Both sides of the water fluoridation debate are calling in their big guns for the first public debate, which is being held this Thursday in advance of this October’s referendum.
Dr. Ira Kershin, the past-president of the Ontario Dental Association and president–elect Dr. Harry Hoediono, a Waterloo resident, will represent the pro-fluoridation side in the 90 minute debate scheduled to start at 7 p. m. at the Hauser Haus at the Waterloo Memorial Recreation Complex.
Speaking against the practice of water fluoridation are international expert Paul Connett, a retired chemistry professor from New York’s St. Lawrence University and director of the Fluoride Action Network in the U. S., and Peter Van Caulart, the director of the Environmental Training Institute, who trains water operators in the province.
Rogers TV’s Mike Farwell, also of NewsTalk 570, will moderate the debate and it will be broadcast live at 7 p. m. and repeated at 9 p. m. on Rogers Cable 20. The plan is that this will be one of three public debates on fluoride carried by the local broadcaster.
The discussion will centre on a practice water fluoridation that has been going on in Waterloo since 1967, and survived two public referendums in the early 1980s.
The latest question going to the ballot, recently approved by Waterloo Region council, is: “Should the Region of Waterloo fluoridate your municipal water? Yes or No.”
Connett has spent the last 14 years flying the globe in the fight against water fluoridation. He argues that there is little evidence of its safety particularly in the use of hydrofluorosilicic acid to fluoridate drinking water.
He was initially skeptical of anti-fluoridationists claims, but after a more careful review discovered that the modern research wasn’t there to support the practice. Even more troubling was the potential serious side effects of using hydrofluorosilicic acid.
“I was shocked and ashamed that I had been in that situation, making judgments without really being informed,” said Connett, who has a degree from Cambridge University, and a PhD from Cornell University [sic, should be Dartmouth College].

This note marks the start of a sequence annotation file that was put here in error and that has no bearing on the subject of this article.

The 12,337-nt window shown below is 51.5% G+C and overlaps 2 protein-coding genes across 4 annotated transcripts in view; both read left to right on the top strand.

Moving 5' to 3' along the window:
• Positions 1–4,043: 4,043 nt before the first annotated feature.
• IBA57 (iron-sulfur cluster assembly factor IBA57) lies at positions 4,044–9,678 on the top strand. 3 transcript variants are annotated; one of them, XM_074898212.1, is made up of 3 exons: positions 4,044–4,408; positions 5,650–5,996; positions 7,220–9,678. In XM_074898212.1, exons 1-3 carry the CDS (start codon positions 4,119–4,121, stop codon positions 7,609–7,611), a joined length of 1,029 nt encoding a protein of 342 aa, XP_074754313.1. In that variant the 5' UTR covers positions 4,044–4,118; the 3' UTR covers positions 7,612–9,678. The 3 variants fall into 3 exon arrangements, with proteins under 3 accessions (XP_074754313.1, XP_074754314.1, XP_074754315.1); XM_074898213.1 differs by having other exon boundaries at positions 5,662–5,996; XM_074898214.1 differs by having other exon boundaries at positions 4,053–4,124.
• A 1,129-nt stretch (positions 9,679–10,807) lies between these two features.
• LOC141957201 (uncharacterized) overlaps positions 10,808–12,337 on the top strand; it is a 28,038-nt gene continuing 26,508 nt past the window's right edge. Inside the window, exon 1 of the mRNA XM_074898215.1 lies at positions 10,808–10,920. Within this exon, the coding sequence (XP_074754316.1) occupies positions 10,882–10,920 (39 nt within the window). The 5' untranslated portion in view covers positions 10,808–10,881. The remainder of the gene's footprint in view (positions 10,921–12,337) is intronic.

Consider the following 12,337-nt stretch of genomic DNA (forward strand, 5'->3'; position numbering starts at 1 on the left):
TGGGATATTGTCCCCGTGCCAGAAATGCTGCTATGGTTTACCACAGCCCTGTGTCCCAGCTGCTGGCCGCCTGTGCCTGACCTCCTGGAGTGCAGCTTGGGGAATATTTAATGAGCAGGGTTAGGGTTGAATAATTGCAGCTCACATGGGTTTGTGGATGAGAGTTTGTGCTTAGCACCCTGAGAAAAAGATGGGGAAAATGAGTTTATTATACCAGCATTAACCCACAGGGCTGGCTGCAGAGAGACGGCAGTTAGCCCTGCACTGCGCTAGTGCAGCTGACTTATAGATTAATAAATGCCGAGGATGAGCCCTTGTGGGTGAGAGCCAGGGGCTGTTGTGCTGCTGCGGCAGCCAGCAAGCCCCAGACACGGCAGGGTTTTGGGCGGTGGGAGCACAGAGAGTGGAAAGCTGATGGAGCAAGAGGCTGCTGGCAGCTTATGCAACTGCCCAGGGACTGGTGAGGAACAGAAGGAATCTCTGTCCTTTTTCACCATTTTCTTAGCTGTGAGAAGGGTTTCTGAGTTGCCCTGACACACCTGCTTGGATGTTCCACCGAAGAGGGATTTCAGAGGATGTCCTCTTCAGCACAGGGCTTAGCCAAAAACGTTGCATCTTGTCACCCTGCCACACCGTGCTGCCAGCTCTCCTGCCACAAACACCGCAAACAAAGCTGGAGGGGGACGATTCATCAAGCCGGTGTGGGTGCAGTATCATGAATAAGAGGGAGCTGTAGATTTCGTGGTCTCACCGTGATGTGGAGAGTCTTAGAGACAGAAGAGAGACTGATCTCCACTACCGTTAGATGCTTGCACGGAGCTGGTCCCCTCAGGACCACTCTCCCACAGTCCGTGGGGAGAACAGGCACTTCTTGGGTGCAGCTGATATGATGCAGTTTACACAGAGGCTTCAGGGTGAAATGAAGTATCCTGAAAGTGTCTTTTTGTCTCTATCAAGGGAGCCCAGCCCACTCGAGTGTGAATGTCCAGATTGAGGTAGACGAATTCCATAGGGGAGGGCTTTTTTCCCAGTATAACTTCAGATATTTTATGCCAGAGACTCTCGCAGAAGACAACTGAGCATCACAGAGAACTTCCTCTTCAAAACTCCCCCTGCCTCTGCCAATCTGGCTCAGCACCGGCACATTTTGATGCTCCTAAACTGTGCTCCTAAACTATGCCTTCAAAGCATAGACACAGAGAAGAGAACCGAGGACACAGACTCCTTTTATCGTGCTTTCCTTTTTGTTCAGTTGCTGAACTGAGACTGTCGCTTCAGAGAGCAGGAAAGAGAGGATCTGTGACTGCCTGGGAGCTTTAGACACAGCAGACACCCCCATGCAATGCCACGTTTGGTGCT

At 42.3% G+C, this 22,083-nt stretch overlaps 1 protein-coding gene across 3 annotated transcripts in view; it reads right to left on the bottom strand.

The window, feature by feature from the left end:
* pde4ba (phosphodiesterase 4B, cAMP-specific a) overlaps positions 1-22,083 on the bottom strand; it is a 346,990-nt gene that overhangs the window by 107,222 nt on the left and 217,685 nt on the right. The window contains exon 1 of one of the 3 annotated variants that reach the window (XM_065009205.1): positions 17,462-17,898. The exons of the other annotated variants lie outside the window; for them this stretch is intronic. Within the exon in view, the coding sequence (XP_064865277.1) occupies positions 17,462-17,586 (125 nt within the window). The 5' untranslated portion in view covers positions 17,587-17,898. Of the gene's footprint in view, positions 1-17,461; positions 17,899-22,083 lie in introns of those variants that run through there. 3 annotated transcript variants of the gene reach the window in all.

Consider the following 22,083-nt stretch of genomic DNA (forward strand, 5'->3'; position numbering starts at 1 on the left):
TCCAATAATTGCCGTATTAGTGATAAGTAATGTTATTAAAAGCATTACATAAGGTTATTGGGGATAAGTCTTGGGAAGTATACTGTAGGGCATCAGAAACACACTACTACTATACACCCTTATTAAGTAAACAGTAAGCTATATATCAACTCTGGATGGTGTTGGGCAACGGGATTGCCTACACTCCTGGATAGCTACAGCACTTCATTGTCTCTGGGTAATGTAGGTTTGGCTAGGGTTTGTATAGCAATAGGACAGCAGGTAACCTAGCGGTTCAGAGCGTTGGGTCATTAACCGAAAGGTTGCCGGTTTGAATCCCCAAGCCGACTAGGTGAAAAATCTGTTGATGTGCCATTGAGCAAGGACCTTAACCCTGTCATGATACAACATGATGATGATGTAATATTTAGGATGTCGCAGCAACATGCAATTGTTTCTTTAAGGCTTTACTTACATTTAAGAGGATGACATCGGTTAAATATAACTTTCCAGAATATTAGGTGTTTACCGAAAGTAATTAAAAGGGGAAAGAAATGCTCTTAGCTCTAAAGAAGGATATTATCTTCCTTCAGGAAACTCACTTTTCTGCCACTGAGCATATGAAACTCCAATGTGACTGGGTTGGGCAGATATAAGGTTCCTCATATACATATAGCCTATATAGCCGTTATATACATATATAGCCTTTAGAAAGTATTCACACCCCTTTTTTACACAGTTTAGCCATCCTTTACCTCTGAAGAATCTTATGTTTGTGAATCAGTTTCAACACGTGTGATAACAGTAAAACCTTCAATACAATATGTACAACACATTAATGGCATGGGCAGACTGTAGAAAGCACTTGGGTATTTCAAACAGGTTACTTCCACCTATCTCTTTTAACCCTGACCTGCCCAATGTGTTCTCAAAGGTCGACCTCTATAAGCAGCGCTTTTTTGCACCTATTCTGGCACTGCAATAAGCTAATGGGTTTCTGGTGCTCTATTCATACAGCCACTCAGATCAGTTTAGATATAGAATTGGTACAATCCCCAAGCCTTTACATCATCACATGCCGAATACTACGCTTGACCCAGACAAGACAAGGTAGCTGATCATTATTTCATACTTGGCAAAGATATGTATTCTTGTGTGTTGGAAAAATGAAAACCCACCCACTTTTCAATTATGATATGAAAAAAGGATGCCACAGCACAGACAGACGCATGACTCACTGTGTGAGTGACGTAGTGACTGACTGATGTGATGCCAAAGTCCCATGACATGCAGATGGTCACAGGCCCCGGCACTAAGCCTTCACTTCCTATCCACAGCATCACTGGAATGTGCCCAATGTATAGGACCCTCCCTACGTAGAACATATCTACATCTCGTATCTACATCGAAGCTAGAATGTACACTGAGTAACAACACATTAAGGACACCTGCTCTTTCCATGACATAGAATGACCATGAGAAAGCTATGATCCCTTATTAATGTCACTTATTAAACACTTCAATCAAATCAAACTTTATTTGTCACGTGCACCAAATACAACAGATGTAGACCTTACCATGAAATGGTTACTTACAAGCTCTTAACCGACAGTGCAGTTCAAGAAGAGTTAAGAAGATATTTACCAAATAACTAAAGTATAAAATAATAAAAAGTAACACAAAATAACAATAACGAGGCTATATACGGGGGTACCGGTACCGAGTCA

“I haven’t stopped reading the literature for the past 14 years and I think this practice is one of the silliest darn things that we’ve ever done.”
The practice continues to be endorsed by the U. S. Public Health Service and the U. S. Centers for Disease Control despite increasing evidence that it is not effective in preventing cavities, Connett said. Even worse it is potential harmful to human health, with not enough in-depth research being done on its impact on the human body, he added.
Connett is one of the authors of a new book called The Case Against Fluoride: How Hazardous Waste Ended Up in Our Drinking Water and the Bad Science and Powerful Politics That Keep it There.
“It’s an outrageous medical practice,” said Connett. “I can’t think of any other situation where a doctor would countenance giving a drug to people where you’ve got no control over the dose they get, you’ve got no individual supervision and you’re willing to override their opposition.
“It’s a clear violation of informed consent.”
The Ontario Dental Association’s Dr. Hoediono, who has a Kitchener dental practice, disputes those claims. He has seen the difference in drinking fluoridated water in his own children when he first moved to the city and called it a benefit to live in an intelligent community like Waterloo.
His sons had fewer cavities drinking fluoridated water than his daughter who spent her formative years in Kitchener.
Water fluoridation is also endorsed by Health Canada and multiple other health organizations, Hoediono said.
“In reviewing the literature and looking at the scientific study from an expert point of view, I concur with them and support them,” said Hoediono, who has practiced dentistry in the community for more than 20 years.
He said he decided to get involved in the debate to clear up some of the misconceptions he’s heard about water fluoridation, and address concerns over the substance used to fluoridate Waterloo’s water supply.
“For many years fluoride has done such a good job of preventing dental decay at optimal levels, and not causing any adverse health effects, that people have forgotten the value that it has,” said Hoediono. “I think it’s important to remind them of the value that it has.”